Not all Means and methods of warfare are allowed in an Armed conflict. International humanitarian law stipulates the military operations, tactics and weapons that are permissible. The two generally accepted principles of Distinction and Proportionality are the basis for a number of specific rules such as the prohibition of direct attacks on the civilian population or on Civilian objects, …
Distinction
International humanitarian law protects the civilian population and prohibits attacks against Civilians and Civilian objects. One of its ground rules is the principle of distinction: the parties to a conflict are obliged to conduct military operations exclusively against Military objectives and must therefore always distinguish between Civilians and Combatants as well as between Civilian objects and Military objectives. …
Military objectives
International humanitarian law distinguishes between Civilian objects and military objectives. … Under international humanitarian law military personnel must at all times give full consideration to the nature of a potential target and opt exclusively for those that qualify as genuine military objectives.
Terrorism
The concept of “terrorism” has not yet been defined in International law. International law, Human rights and international humanitarian law nonetheless do prohibit many terrorism related acts and activities. In fact, according to international humanitarian law, acts generally considered as acts of terrorism, such as strikes against the civilian population or Civilian [o]bjects, … , are prohibited both in international and non-international armed conflict. …
War crimes
War crimes are grave breaches of the provisions of the Geneva Conventions of 1949 protecting persons and objects[,] as well as other serious violations of the laws and customs that apply to an international or non-international Armed conflict. War crimes include notably: … wilful attacks against Civilians and against Civilian objectives[.]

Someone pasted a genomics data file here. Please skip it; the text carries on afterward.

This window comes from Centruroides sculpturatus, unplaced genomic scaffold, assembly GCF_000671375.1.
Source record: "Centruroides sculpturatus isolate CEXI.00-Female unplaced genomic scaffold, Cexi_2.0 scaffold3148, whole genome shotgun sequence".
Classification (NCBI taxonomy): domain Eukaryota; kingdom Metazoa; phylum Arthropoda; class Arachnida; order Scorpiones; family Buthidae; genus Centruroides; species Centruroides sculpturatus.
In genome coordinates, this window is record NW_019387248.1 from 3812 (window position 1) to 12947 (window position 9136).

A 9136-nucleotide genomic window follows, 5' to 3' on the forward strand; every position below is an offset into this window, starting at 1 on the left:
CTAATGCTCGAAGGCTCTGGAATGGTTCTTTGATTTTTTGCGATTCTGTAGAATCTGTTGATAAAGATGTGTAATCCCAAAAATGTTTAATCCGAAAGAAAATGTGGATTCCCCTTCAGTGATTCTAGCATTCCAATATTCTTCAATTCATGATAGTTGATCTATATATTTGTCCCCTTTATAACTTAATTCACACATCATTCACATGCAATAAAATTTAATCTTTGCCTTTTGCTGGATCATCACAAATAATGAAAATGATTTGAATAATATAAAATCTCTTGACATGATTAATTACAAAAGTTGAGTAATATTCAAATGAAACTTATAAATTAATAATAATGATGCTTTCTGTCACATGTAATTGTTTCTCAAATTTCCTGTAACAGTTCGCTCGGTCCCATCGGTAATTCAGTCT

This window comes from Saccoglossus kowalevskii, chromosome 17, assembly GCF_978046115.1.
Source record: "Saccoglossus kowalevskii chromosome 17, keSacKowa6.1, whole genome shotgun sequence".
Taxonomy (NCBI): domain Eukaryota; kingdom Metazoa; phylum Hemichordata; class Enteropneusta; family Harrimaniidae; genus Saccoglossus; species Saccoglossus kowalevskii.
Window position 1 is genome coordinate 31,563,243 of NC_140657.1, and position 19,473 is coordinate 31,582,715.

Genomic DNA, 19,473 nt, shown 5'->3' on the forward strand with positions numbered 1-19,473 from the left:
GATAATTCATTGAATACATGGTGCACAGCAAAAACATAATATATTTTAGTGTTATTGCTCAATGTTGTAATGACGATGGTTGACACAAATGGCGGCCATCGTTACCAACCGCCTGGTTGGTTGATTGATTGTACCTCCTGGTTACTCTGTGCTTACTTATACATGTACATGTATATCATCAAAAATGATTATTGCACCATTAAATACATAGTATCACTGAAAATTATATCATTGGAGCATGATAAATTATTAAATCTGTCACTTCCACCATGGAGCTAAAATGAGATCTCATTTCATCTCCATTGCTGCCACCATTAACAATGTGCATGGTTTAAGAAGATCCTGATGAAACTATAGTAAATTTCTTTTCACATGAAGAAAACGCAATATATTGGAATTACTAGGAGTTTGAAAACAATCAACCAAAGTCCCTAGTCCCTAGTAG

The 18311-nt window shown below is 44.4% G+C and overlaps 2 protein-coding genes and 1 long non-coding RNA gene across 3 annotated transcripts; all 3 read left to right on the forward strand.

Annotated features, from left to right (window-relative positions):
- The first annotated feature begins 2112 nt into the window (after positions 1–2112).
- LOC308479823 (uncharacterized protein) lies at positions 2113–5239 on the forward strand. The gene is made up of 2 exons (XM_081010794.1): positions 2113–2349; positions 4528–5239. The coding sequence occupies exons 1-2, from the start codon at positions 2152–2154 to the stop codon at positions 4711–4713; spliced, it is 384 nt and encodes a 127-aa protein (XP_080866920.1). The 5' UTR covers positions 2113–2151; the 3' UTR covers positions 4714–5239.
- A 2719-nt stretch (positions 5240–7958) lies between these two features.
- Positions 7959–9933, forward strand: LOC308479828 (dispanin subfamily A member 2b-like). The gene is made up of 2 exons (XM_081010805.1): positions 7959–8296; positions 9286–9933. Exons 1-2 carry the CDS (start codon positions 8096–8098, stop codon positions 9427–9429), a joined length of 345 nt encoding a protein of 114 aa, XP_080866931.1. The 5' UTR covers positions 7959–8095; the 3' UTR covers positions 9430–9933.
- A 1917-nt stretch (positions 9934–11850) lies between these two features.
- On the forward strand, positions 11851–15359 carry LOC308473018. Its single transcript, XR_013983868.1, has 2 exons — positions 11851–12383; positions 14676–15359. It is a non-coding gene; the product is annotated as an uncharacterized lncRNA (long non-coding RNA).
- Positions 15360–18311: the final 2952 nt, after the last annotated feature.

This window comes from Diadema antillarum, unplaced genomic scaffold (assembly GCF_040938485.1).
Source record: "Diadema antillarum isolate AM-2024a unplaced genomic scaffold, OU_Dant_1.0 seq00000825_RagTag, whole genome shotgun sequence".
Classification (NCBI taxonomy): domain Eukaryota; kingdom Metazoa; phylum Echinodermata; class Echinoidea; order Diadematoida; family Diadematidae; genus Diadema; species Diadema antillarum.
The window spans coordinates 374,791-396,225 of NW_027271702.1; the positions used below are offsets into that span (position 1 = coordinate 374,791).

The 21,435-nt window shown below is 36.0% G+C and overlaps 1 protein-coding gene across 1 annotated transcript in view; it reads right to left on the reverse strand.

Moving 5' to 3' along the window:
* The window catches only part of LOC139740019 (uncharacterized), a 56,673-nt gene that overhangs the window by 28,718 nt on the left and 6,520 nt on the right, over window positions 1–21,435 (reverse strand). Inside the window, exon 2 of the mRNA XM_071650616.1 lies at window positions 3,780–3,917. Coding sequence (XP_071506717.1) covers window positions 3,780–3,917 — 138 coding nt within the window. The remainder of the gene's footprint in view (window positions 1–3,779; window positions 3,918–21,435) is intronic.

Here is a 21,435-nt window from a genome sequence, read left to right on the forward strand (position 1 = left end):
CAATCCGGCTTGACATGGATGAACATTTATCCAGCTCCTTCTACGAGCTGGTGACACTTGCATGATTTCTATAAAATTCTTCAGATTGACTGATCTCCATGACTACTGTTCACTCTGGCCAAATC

Switzerland, Federal Department of Foreign Affairs, ABC of International Humanitarian Law, 2009, pp. 12, 13–14, 17, 30, 39 and 40. In the French version of this brochure, the sentence “War crimes include notably: … wilful attacks against Civilians and against Civilian objectives” reads “Parmi ces infractions, citons … l’attaque intentionnelle contre des civils ou des biens civils” (see ABC du Droit International Humanitaire, 2014, 2nd revised edition, p. 21).
In 2013, in answer to an interpellation in Parliament regarding the use of drones, Switzerland’s Federal Council stated:
In armed conflicts, strikes carried out with armed drones must respect the rules of the conduct of hostilities as stipulated by international humanitarian law, including the principles of distinction, proportionality and precaution, and must therefore not be directed against civilians or civilian objects. For each strike, it is thus necessary to verify that these principles were respected. 
Switzerland, Answer by the Federal Council to interpellation 13.3245 in Parliament regarding the use of drones, 29 May 2013.
In 2013, in a statement during an interactive dialogue with the UN Special Rapporteur on the human rights of internally displaced persons at the 68th Session of the UN General Assembly, the representative of Switzerland stated: “Switzerland condemns in the strongest terms deliberate attacks … against civilian infrastructure … Such attacks constitute serious violations of international humanitarian law.”